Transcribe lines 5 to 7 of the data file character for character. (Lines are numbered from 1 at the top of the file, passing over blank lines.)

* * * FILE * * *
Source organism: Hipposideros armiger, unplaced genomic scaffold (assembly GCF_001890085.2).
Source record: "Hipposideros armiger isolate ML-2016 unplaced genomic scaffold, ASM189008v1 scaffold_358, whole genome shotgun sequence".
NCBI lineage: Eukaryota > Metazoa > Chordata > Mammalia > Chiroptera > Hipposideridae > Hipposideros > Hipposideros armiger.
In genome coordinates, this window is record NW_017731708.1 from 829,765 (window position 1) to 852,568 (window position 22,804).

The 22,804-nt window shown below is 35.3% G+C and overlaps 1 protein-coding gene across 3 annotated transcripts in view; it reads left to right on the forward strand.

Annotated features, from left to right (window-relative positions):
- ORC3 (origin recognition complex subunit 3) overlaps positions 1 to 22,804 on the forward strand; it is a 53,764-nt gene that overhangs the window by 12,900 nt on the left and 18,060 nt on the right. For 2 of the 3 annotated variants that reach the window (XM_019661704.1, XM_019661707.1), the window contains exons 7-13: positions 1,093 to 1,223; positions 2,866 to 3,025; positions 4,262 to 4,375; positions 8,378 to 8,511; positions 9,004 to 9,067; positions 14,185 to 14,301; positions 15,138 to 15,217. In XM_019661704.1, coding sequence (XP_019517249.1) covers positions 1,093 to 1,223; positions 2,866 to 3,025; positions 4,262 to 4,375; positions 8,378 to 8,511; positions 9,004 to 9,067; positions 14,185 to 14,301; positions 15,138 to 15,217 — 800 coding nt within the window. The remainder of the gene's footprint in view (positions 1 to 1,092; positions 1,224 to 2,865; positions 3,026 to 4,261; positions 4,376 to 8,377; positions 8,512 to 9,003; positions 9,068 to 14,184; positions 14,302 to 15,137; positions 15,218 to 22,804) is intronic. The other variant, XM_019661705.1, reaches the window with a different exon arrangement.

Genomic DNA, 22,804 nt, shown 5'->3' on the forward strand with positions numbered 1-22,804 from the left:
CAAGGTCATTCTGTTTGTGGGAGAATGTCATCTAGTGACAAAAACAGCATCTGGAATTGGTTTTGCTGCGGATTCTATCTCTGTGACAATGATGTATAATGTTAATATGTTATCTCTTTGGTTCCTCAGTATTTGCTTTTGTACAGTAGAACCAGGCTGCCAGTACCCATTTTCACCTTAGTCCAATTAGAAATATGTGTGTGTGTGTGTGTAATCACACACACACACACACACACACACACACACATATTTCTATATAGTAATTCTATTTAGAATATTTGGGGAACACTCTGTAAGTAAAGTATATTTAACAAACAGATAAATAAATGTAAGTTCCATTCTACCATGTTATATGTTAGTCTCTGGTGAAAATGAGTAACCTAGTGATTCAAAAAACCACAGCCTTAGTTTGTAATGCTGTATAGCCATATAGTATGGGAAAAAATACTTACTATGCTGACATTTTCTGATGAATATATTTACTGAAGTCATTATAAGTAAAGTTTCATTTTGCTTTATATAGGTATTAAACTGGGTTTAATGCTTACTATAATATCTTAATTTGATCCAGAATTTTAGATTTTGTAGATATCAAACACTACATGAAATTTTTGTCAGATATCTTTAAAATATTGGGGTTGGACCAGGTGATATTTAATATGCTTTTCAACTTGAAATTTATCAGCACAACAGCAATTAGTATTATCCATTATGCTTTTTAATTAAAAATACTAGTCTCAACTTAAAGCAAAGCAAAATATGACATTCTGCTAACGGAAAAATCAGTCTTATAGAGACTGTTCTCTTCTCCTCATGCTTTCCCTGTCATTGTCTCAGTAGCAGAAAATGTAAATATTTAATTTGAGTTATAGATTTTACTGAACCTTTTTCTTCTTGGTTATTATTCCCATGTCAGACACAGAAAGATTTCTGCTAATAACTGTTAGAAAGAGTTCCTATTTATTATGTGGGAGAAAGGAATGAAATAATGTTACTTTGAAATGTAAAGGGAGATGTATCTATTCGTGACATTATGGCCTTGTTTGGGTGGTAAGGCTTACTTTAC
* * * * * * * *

The 22,804-nt window shown below is 35.3% G+C and overlaps 1 protein-coding gene across 3 annotated transcripts in view; it reads left to right on the forward strand.

Annotated features, from left to right (window-relative positions):
- ORC3 (origin recognition complex subunit 3) overlaps positions 1 to 22,804 on the forward strand; it is a 53,764-nt gene that overhangs the window by 12,900 nt on the left and 18,060 nt on the right. For 2 of the 3 annotated variants that reach the window (XM_019661704.1, XM_019661707.1), the window contains exons 7-13: positions 1,093 to 1,223; positions 2,866 to 3,025; positions 4,262 to 4,375; positions 8,378 to 8,511; positions 9,004 to 9,067; positions 14,185 to 14,301; positions 15,138 to 15,217. In XM_019661704.1, coding sequence (XP_019517249.1) covers positions 1,093 to 1,223; positions 2,866 to 3,025; positions 4,262 to 4,375; positions 8,378 to 8,511; positions 9,004 to 9,067; positions 14,185 to 14,301; positions 15,138 to 15,217 — 800 coding nt within the window. The remainder of the gene's footprint in view (positions 1 to 1,092; positions 1,224 to 2,865; positions 3,026 to 4,261; positions 4,376 to 8,377; positions 8,512 to 9,003; positions 9,068 to 14,184; positions 14,302 to 15,137; positions 15,218 to 22,804) is intronic. The other variant, XM_019661705.1, reaches the window with a different exon arrangement.